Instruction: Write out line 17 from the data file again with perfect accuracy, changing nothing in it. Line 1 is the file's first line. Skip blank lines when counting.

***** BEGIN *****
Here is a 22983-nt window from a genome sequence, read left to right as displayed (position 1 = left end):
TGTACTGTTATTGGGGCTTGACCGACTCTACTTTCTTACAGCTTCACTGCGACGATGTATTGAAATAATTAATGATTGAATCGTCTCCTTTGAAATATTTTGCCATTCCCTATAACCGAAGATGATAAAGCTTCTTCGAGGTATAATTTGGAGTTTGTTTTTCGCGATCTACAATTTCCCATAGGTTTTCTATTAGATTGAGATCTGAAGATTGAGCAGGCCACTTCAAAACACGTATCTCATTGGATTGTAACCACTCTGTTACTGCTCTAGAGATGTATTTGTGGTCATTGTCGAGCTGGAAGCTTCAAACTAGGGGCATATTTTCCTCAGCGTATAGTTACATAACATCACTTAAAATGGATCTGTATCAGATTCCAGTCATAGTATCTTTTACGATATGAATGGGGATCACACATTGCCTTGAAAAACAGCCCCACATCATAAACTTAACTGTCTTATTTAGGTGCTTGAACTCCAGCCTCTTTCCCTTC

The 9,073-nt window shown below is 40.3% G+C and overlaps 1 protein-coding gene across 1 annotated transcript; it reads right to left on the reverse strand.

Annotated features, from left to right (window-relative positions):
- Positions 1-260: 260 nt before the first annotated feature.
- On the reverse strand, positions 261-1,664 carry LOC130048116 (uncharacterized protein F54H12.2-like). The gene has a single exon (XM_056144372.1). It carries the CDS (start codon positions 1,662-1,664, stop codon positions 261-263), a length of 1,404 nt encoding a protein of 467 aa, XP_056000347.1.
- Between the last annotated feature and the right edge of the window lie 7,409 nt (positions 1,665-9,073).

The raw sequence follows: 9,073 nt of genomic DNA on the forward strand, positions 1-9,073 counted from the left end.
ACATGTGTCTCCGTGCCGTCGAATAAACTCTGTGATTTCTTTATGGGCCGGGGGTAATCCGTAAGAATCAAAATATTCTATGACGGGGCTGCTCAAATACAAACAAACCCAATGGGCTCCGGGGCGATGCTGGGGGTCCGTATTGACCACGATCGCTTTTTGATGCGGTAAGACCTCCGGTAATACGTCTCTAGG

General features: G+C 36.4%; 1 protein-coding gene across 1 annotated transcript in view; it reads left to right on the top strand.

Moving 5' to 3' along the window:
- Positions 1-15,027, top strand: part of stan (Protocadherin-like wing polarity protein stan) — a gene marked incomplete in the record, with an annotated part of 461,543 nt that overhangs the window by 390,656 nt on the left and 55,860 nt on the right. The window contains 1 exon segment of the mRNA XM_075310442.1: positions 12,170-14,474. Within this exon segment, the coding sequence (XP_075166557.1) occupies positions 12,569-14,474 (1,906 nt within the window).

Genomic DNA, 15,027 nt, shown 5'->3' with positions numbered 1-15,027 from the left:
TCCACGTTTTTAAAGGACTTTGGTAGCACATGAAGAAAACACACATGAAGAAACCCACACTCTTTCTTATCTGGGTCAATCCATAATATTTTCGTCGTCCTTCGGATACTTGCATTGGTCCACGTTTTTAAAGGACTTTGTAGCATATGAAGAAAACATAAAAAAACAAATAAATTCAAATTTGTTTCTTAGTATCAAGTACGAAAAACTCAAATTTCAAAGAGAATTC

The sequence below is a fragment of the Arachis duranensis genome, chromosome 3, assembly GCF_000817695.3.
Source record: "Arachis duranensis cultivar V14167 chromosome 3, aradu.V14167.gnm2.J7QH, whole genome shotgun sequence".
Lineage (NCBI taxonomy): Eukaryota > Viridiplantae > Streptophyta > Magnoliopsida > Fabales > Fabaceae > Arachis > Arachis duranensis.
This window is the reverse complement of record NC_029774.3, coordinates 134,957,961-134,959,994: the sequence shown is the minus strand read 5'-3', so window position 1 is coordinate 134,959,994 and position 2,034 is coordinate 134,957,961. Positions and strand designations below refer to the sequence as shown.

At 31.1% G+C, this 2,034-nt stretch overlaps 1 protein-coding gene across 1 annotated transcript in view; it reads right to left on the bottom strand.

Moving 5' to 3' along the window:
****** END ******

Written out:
Lineage (NCBI taxonomy): Eukaryota > Viridiplantae > Streptophyta > Magnoliopsida > Fabales > Fabaceae > Arachis > Arachis duranensis.